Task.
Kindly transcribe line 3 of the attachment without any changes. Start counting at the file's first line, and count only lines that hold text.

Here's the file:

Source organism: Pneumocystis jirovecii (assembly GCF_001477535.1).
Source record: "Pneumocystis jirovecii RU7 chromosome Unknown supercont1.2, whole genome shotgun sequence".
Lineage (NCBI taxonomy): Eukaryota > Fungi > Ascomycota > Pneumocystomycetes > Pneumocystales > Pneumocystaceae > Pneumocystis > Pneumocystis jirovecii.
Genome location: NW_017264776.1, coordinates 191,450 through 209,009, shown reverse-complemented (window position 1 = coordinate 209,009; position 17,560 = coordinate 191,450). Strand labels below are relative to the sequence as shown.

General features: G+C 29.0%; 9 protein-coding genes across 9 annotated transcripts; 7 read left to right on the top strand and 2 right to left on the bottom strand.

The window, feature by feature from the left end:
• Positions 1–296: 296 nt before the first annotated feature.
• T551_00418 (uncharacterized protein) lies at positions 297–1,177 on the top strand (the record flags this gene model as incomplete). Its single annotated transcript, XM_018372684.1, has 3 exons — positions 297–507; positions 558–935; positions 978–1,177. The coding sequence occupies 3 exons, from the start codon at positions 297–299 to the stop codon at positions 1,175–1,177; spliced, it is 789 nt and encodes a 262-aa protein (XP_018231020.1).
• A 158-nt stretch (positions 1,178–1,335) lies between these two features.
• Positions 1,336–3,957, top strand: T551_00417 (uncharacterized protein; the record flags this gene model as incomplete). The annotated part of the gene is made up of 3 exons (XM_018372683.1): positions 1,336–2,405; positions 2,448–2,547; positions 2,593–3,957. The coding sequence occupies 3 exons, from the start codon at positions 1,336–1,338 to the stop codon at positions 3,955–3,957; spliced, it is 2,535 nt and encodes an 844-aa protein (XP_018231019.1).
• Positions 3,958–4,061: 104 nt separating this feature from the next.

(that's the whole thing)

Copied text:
Lineage (NCBI taxonomy): Eukaryota > Fungi > Ascomycota > Pneumocystomycetes > Pneumocystales > Pneumocystaceae > Pneumocystis > Pneumocystis jirovecii.